Some points are obscure but the outlines of the organization are perfectly clear. There was one term for both father’s father and mother’s father, and from what we know of Indian tribes elsewhere it is probable that this term was extended generally to designate the old men of the tribe. A complementary term was used for grandmother, employed in precisely the same ways. There was one term for father and one for mother, but, with the addition of a syllable, these were made to apply to the father’s brothers and the mother’s sisters, respectively. From experience with other types of organization we may feel sure that they were used for the men and women of the father’s and mother’s clans of their generation also. There was a term for mother’s brother and a term for father’s sister, each of which probably had similar clan extensions. While pronounced differently these two, neba and nibi, have a most suggestive similarity. There were terms for elder brother, younger brother, elder sister, and younger sister. The sister, however, made less distinction between the elder and the younger brother than did the brother between his elder and younger sister. These terms likewise included elder and younger brothers and sisters of the father’s brothers and the mother’s sisters. There was one term for the child of self whether male or female, and by the man this term was used for the brothers’ children and for the mother’s brothers’ children as well. The name used for her children by a woman, however, was applied only to them and to the children of her sisters. On the other hand, she called by one term, which we may compare to our nephew or niece, the children of her brothers and of her mother’s brothers, while the man’s corresponding term applied only to his sisters’ children. There was one term for grandchild of wide application and a term for father’s sister’s child. From the nature of the terms used I will hazard a guess that it was from this last group that husbands and wives were selected. Regarding in-law relationships this much is certain, that there was one distinct term for son-in-law and another for daughter-in-law. The terms for father-in-law and mother-in-law are based upon these. The terms used for brother-in-law and sister-in-law seem to have been as follows: one for the individual of the opposite sex on either side (tafi), one for the husband of a man’s sister and probably for the brother of his wife, and one for the wife of a woman’s brother and the sister of her husband. Most of the other terms are descriptive.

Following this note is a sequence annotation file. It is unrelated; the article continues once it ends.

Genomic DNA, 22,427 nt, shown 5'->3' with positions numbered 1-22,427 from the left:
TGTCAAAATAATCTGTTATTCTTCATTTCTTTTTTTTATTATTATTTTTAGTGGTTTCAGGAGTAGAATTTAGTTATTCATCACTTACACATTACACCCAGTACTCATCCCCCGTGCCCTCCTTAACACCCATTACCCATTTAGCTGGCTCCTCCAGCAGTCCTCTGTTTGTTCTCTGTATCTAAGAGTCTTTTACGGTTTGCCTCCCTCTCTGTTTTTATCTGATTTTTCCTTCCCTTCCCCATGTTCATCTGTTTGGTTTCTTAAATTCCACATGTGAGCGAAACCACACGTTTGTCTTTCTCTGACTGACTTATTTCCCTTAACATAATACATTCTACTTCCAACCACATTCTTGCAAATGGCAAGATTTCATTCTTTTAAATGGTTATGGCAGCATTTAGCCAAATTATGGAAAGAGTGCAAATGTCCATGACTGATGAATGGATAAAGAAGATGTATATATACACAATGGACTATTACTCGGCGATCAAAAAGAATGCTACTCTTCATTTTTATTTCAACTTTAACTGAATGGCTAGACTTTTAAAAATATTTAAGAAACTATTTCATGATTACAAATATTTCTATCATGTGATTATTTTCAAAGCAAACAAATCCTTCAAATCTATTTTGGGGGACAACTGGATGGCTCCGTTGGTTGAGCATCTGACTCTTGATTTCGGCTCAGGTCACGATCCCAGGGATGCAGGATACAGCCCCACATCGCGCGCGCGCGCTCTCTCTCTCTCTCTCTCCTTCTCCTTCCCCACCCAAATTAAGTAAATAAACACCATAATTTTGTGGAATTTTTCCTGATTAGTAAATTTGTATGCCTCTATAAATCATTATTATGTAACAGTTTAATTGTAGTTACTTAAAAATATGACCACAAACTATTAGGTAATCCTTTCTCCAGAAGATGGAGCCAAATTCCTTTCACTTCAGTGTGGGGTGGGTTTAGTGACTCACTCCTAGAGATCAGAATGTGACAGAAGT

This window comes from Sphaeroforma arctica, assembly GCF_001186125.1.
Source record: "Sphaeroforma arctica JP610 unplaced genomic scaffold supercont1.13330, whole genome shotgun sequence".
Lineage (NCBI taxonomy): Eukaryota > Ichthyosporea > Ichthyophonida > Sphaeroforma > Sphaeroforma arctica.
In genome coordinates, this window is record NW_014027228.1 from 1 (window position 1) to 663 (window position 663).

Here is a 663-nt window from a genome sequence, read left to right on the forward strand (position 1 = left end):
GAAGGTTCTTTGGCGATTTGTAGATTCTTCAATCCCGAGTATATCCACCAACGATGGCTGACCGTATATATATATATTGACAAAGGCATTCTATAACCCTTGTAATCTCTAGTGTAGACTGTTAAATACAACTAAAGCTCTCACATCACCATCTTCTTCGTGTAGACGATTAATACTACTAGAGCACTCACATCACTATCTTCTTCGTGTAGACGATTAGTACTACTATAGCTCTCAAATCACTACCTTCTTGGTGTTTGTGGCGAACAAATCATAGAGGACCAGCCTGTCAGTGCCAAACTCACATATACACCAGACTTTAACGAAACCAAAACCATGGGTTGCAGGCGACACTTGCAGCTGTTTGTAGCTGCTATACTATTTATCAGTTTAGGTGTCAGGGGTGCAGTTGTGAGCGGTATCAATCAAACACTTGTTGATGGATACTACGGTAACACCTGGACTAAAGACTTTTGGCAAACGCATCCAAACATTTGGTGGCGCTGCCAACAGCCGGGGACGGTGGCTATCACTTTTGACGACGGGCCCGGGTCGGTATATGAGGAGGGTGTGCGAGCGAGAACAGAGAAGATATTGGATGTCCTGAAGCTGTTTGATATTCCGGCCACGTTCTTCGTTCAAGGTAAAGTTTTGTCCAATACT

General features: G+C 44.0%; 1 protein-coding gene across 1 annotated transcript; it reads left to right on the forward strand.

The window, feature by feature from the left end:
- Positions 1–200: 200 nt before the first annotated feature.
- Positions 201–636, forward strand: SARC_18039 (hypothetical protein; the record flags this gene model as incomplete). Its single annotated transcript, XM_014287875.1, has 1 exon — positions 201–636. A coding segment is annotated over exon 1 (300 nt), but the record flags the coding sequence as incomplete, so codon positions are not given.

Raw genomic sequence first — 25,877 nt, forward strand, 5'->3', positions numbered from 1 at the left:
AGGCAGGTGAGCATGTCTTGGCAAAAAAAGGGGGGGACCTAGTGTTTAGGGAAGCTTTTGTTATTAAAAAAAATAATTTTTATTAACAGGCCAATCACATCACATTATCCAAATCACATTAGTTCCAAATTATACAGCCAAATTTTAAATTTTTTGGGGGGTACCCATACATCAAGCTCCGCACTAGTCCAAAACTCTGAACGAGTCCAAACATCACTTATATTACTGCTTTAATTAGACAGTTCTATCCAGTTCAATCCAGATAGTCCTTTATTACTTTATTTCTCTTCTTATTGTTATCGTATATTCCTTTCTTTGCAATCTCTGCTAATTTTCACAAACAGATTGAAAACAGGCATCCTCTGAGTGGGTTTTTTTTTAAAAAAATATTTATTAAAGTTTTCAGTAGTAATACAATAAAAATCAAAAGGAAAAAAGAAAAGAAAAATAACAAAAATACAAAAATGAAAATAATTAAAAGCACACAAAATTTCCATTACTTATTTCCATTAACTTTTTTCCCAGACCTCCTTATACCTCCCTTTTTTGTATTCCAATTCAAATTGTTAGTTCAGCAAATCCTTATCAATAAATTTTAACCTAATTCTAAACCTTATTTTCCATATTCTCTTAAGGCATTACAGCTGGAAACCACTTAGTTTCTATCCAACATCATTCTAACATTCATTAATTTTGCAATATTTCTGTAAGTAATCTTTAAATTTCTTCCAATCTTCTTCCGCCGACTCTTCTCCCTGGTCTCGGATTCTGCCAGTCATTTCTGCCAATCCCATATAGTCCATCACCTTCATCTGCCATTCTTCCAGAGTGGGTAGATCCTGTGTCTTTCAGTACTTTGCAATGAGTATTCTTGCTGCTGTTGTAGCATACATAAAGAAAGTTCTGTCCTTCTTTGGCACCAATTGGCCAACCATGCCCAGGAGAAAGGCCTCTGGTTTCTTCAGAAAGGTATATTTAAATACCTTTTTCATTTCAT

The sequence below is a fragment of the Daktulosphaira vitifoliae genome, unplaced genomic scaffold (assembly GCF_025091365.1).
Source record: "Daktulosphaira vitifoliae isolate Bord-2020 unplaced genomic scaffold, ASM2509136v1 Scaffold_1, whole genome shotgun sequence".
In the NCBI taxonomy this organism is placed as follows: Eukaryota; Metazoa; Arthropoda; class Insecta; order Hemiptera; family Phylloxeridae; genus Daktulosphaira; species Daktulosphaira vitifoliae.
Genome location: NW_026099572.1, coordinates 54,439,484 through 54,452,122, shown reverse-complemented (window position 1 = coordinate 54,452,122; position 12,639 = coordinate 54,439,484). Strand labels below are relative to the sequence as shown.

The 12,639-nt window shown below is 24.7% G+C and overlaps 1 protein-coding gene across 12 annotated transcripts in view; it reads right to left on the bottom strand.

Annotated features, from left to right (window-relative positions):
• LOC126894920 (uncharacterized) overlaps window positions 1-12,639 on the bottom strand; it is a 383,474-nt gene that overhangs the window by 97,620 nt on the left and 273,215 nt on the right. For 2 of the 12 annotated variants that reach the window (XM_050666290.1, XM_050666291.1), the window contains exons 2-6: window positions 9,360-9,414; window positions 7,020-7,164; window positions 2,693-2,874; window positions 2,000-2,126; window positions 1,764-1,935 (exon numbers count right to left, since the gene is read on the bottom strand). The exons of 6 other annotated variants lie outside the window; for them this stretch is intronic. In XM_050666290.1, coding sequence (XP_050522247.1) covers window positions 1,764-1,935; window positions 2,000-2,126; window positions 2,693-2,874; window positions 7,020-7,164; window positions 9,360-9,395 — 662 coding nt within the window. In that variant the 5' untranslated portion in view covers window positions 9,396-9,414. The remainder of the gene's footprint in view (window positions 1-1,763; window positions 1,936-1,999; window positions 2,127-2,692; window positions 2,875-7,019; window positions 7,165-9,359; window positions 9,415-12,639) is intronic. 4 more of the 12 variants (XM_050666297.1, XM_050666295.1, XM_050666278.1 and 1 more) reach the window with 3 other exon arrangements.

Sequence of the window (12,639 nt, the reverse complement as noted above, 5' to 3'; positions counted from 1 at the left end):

The influence of the clan system on the extension of these terms would probably be evident if Pareja had taken the trouble to give more extended information, but it is by no means necessary that it should belong to a tribe having exogamous groups. The terms for grandfather, grandmother, and grandchild probably have no connection with clans. The terms for father’s brother and mother’s sister, which are modifications of those for father and mother, might equally well be used by tribes with clans or without clans, and when we get to the next generation we find the children of the father’s brothers and those of the mother’s sisters called alike by the same terms as the own brothers and sisters. They might all belong to the same clan, it is true, but only in case there were but two exogamous groups in the tribe or in case Pareja has merely recorded the terms used in such cases. Distinction of descent as between father and mother is carefully preserved also in the generation succeeding, a man calling his brothers’ children by the same terms as his own children, and a woman her sisters’ children by the same names as her own children, while the sisters’ children and brothers’ children, respectively, receive still other terms. Of course this might indicate exogamous groups, as it is probable there would be a feeling against intermarriage between persons calling themselves brothers and sisters, but unless we suppose, as already stated, only two exogamous groups there is no reason why the children of brothers should belong to the same clan. The mother’s brother’s child is called by the same name as his own child by a man and by the same name as her brother’s child by a woman. These two terms suggest a clan organization more strongly than any others, but do not establish it. The individuals of these classes might have been categorized together without any further extension of the terms. If we assume but two exogamous groups among the Timucua the above termswill fall in with it harmoniO1isly, but there is every reason to suppose that there were more; and, such being the case, we find that many groups of persons receive one name not because they are of one clan but because they bear a certain blood relation to self or because their parents had received a certain name. With more than two clans the children of brothers are not necessarily of one clan. If they then call each other brothers and sisters it is evidently on account of the relationship between their fathers. I call my brothers’ children by the same name as mine, although they may belong to several clans, simply because their fathers are my brothers. Precisely this classification is found among the Creeks, except that with them a term is used which distinguishes my actual children from the children of my clan brothers. Both, however, convey the significance of “my son” or “my boy,” and the distinction introduced does not follow clan lines.